Provided by: avr-libc_1.7.1-2_all bug

NAME

       malloc - Memory Areas and Using malloc()

Introduction

       Many of the devices that are possible targets of avr-libc have a minimal amount of RAM.
       The smallest parts supported by the C environment come with 128 bytes of RAM. This needs
       to be shared between initialized and uninitialized variables (sections .data and .bss),
       the dynamic memory allocator, and the stack that is used for calling subroutines and
       storing local (automatic) variables.

       Also, unlike larger architectures, there is no hardware-supported memory management which
       could help in separating the mentioned RAM regions from being overwritten by each other.

       The standard RAM layout is to place .data variables first, from the beginning of the
       internal RAM, followed by .bss. The stack is started from the top of internal RAM, growing
       downwards. The so-called 'heap' available for the dynamic memory allocator will be placed
       beyond the end of .bss. Thus, there's no risk that dynamic memory will ever collide with
       the RAM variables (unless there were bugs in the implementation of the allocator). There
       is still a risk that the heap and stack could collide if there are large requirements for
       either dynamic memory or stack space. The former can even happen if the allocations aren't
       all that large but dynamic memory allocations get fragmented over time such that new
       requests don't quite fit into the 'holes' of previously freed regions. Large stack space
       requirements can arise in a C function containing large and/or numerous local variables or
       when recursively calling function.

       Note:
           The pictures shown in this document represent typical situations where the RAM
           locations refer to an ATmega128. The memory addresses used are not displayed in a
           linear scale.

       RAM map of a device with internal RAMRAM map of a device with internal RAM

       On a simple device like a microcontroller it is a challenge to implement a dynamic memory
       allocator that is simple enough so the code size requirements will remain low, yet
       powerful enough to avoid unnecessary memory fragmentation and to get it all done with
       reasonably few CPU cycles. Microcontrollers are often low on space and also run at much
       lower speeds than the typical PC these days.

       The memory allocator implemented in avr-libc tries to cope with all of these constraints,
       and offers some tuning options that can be used if there are more resources available than
       in the default configuration.

Internal vs. external RAM

       Obviously, the constraints are much harder to satisfy in the default configuration where
       only internal RAM is available. Extreme care must be taken to avoid a stack-heap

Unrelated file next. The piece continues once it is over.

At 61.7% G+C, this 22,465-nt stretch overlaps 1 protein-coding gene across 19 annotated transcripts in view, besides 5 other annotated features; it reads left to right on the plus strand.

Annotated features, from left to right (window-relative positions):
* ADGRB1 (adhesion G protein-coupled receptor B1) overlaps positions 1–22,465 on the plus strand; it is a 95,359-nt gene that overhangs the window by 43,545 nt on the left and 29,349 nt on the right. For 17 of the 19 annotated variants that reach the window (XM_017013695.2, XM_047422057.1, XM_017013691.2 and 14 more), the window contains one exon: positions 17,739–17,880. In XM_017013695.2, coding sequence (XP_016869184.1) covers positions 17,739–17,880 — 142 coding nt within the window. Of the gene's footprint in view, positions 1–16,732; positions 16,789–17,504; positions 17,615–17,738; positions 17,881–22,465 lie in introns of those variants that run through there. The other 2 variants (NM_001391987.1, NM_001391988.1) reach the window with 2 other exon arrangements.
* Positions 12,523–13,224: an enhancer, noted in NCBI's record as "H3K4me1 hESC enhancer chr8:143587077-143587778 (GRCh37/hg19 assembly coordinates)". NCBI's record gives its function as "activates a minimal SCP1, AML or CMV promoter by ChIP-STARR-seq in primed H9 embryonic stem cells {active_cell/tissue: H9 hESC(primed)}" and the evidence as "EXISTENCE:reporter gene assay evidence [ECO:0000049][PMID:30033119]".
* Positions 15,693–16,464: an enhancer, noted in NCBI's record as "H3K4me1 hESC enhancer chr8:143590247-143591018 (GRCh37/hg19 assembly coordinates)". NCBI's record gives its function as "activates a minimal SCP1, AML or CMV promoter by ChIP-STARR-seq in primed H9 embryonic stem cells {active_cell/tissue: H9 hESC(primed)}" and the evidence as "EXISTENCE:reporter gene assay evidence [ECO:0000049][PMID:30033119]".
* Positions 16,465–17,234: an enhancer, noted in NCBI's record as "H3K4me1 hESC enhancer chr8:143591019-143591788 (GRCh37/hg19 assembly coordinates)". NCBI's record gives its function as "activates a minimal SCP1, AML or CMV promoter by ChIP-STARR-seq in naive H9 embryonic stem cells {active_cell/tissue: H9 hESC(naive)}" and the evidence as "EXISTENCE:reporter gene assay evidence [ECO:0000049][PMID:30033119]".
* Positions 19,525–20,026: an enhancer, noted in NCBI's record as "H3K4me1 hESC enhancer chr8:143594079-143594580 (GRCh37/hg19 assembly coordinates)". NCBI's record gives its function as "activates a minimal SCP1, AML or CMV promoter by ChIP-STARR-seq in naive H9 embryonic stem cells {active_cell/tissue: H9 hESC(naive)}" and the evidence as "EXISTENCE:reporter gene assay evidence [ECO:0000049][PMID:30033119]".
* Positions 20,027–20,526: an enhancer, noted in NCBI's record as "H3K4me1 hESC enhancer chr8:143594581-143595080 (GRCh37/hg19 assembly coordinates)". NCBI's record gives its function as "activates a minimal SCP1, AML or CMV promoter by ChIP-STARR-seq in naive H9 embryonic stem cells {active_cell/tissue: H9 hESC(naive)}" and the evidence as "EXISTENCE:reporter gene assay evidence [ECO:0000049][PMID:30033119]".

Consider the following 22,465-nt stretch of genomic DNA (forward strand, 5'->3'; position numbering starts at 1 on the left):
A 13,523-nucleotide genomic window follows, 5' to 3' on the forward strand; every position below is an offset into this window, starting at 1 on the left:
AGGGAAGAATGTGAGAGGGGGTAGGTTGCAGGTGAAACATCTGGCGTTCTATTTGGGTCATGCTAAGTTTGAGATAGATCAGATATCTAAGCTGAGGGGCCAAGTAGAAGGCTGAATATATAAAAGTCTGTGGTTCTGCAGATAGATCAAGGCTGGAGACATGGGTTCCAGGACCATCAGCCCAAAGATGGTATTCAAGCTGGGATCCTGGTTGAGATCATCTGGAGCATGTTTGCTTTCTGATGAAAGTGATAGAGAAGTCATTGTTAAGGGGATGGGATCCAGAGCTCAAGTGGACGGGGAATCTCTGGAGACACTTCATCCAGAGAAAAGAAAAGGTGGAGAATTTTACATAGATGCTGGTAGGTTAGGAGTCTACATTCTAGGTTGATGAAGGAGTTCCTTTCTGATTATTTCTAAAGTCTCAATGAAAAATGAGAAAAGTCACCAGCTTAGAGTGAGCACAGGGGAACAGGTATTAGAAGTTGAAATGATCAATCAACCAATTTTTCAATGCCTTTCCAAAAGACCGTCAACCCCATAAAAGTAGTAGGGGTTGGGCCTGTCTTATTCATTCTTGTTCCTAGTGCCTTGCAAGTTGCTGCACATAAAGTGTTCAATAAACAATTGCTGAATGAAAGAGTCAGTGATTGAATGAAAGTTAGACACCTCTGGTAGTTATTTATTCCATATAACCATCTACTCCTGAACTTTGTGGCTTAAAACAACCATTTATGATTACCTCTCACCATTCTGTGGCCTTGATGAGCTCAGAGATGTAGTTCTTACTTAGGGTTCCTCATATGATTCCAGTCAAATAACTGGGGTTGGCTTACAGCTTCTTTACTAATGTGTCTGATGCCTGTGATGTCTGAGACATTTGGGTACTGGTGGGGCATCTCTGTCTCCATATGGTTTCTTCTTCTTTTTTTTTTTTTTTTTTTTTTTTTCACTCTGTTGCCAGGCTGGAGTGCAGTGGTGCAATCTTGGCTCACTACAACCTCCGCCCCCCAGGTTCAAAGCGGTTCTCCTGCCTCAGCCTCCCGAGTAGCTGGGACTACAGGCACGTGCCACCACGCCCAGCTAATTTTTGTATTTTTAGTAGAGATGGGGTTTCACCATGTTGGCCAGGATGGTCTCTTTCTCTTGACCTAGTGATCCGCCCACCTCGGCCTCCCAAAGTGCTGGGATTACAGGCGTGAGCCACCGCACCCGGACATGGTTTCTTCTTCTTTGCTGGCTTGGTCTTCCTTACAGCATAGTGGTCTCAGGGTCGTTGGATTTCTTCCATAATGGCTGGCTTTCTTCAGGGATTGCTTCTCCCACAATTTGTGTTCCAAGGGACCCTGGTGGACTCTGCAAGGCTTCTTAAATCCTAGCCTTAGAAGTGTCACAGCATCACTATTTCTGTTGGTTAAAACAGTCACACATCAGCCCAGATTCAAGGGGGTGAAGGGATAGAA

collision, both by making sure functions aren't nesting too deeply, and don't require too
       much stack space for local variables, as well as by being cautious with allocating too
       much dynamic memory.

       If external RAM is available, it is strongly recommended to move the heap into the
       external RAM, regardless of whether or not the variables from the .data and .bss sections
       are also going to be located there. The stack should always be kept in internal RAM. Some
       devices even require this, and in general, internal RAM can be accessed faster since no
       extra wait states are required. When using dynamic memory allocation and stack and heap
       are separated in distinct memory areas, this is the safest way to avoid a stack-heap
       collision.

Tunables for malloc()

       There are a number of variables that can be tuned to adapt the behavior of malloc() to the
       expected requirements and constraints of the application. Any changes to these tunables
       should be made before the very first call to malloc(). Note that some library functions
       might also use dynamic memory (notably those from the <stdio.h>: Standard IO facilities),
       so make sure the changes will be done early enough in the startup sequence.

       The variables __malloc_heap_start and __malloc_heap_end can be used to restrict the
       malloc() function to a certain memory region. These variables are statically initialized
       to point to __heap_start and __heap_end, respectively, where __heap_start is filled in by
       the linker to point just beyond .bss, and __heap_end is set to 0 which makes malloc()
       assume the heap is below the stack.

       If the heap is going to be moved to external RAM, __malloc_heap_end must be adjusted
       accordingly. This can either be done at run-time, by writing directly to this variable, or
       it can be done automatically at link-time, by adjusting the value of the symbol
       __heap_end.

        The following example shows a linker command to relocate the entire .data and .bss
       segments, and the heap to location 0x1100 in external RAM. The heap will extend up to
       address 0xffff.

       avr-gcc ... -Wl,--section-start,.data=0x801100,--defsym=__heap_end=0x80ffff ...

       Note:
           See explanation for offset 0x800000. See the chapter about using gcc for the -Wl
           options.

           The ld (linker) user manual states that using -Tdata=<x> is equivalent to using
           --section-start,.data=<x>. However, you have to use --section-start as above because
           the GCC frontend also sets the -Tdata option for all MCU types where the SRAM doesn't
           start at 0x800060. Thus, the linker is being faced with two -Tdata options. Sarting
           with binutils 2.16, the linker changed the preference, and picks the 'wrong' option in